The business case and implementation of technology and information systems in the retail food chain should be looked at from multiple facets. Practicality and feasibility is one of the key elements that should be considered. The extent and level of technology feasibility at the point of origin will always be one of the important factors in emerging countries such as India. This is due to the unorganised entities that exist at the point of origin. Other considerations are the availability of modern supply chain infrastructure that is employed during storage, handling and transportation. Skill level of the human resources is also a consideration. The methods and investments used to bring about a reliable and accurate traceability within the retail chain will also depend on the availability of integrated solutions tailored for the local market and conditions.
When it comes to the actual implementation of technology, there are a plethora of options at each point of automation. There are hardware devices to capture information at the points of procurement, transportation, storage, shelving and sale. The tags used to store the information can range from barcodes to RFID tags. Even the barcodes have different standards and usages based on the information that is required to be tagged. The processes driven by these devices and tags need to be woven together by software applications which apply various rules specific to the nature of the product, locations, storage mechanism and various other parameters.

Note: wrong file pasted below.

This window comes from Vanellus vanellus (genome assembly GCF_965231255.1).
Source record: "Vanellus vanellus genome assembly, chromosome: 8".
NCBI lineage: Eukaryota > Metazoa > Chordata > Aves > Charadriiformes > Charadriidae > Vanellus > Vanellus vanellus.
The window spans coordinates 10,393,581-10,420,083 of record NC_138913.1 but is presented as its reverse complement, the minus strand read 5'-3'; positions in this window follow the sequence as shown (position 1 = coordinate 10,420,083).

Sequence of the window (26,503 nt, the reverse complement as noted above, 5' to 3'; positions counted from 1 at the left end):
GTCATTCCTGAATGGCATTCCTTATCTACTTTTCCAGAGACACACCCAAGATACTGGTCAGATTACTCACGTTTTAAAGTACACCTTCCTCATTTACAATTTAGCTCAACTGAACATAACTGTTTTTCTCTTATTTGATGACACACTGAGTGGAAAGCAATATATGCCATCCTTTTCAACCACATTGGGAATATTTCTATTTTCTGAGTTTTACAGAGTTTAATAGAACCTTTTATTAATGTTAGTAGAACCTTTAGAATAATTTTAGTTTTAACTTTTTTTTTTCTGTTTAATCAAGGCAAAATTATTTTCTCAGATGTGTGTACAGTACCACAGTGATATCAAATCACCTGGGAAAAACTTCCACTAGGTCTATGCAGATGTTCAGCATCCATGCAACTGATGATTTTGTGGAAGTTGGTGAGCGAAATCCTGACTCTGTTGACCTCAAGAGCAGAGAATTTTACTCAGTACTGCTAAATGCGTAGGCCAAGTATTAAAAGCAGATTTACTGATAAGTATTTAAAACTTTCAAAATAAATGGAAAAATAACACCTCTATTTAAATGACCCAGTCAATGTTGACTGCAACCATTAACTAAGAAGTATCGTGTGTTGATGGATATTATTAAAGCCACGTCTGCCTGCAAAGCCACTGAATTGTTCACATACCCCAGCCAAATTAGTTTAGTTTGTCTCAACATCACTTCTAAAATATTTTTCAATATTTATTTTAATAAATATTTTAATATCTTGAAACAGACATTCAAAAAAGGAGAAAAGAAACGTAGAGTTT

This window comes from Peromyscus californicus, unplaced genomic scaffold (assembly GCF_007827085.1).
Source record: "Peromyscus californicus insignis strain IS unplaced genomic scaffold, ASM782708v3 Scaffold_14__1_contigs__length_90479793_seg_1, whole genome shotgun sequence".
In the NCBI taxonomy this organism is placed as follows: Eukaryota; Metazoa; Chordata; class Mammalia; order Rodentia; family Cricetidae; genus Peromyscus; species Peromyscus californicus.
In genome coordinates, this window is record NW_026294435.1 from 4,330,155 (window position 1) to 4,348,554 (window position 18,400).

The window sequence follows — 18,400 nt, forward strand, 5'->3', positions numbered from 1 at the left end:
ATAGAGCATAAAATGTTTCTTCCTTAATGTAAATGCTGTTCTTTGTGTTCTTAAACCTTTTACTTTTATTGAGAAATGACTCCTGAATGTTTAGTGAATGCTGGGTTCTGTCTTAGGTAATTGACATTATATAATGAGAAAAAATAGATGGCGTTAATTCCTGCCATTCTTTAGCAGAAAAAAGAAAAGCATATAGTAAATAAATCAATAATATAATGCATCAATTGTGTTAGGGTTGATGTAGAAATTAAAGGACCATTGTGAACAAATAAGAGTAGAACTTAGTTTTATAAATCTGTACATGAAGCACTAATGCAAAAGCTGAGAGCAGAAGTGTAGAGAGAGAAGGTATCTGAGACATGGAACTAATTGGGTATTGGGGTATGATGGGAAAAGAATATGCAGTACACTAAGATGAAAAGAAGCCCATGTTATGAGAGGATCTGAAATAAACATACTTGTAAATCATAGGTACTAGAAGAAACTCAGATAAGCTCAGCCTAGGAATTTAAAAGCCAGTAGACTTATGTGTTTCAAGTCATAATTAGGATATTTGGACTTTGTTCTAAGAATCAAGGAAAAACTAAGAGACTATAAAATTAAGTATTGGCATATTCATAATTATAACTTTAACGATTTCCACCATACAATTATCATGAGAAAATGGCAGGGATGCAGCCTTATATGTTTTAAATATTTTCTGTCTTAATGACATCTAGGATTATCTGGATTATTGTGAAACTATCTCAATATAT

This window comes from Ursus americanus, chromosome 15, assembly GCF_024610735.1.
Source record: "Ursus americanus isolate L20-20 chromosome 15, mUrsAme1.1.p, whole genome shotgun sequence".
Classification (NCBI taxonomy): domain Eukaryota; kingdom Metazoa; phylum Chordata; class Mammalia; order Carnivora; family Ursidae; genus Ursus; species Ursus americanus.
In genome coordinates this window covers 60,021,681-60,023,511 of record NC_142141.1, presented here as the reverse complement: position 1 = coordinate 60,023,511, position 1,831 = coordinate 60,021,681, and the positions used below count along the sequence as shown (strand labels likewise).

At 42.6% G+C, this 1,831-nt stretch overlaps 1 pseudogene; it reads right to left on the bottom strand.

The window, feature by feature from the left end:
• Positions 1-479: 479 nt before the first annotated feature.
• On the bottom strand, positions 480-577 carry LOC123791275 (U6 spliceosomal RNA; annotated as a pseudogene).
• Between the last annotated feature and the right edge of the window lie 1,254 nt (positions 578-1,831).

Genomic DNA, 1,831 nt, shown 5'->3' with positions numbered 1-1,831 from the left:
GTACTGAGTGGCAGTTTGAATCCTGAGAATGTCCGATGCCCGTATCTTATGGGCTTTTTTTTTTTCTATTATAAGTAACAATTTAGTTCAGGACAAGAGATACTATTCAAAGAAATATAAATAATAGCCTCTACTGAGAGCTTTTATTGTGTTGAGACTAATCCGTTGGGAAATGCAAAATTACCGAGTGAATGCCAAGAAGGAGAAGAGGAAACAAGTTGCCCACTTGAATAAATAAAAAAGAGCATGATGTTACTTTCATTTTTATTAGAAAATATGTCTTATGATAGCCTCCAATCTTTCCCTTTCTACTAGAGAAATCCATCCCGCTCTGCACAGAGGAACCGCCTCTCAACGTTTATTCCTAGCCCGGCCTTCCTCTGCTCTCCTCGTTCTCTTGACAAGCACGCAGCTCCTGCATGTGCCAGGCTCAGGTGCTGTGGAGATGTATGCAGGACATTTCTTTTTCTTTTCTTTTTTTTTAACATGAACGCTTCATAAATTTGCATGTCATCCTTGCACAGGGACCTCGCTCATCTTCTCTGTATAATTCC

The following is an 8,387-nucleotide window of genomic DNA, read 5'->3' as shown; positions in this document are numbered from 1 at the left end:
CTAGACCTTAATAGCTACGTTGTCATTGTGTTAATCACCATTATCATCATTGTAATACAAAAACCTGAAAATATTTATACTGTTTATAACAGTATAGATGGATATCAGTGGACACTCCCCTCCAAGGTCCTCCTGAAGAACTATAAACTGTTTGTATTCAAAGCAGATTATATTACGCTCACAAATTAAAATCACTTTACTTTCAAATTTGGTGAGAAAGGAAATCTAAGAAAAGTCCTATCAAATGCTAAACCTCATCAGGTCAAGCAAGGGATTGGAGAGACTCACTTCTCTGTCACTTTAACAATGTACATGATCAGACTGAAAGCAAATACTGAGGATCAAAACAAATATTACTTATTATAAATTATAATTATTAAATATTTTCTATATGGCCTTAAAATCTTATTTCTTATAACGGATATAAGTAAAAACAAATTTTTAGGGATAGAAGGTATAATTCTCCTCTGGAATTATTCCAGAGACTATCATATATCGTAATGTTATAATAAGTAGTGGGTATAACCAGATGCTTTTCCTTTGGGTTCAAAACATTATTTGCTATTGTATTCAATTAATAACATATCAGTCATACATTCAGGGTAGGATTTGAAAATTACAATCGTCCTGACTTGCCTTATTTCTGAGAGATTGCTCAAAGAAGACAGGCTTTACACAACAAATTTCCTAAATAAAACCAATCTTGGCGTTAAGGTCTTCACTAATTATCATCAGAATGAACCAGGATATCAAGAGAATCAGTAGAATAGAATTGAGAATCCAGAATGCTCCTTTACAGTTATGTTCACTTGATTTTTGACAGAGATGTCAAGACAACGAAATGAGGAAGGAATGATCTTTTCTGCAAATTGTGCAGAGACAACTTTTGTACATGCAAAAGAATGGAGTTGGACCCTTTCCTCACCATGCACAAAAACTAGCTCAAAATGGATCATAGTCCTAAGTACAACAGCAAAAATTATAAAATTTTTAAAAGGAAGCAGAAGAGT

There will also be other applications in the integrated solution that track the movement of the products within the supply chain. These applications will also perform the task of generating alerts when there is a breach of ambience that has been stipulated for the specifi c food product or storage locations. Extensions to these applications can also be made available to logistics partners and suppliers. In the event of any mishap, contamination or hazard identifi cation, the applications can rapidly provide a product supply chain snapshot which helps take appropriate decisions on product recalls and quarantine.
One of the largest organised initiatives that have launched in the world is the Produce Traceability Initiative (PTI) which aims at developing standardised industry approach, processes and guidelines related to produce traceability. The methods advocated by PTI and practiced globally use GS1 standards. GS1 standards have various facets that can be leveraged to identify the products and the locations from which the products have originated. It also provides for methods to encode the data at all levels of procurement and processing, thereby arming retailers with processing statuses and location information of all products within the chain.
Technology is a highly reliable enabler for retailers looking at gaining control on their food and beverage value chain. The food processing and logistics segment in India is set to receive a huge boost in terms of investments both from the government and the private sector. This will result in significant improvements at all levels of the food supply chain. It is obvious that information systems will be a key catalyst to the modernisation efforts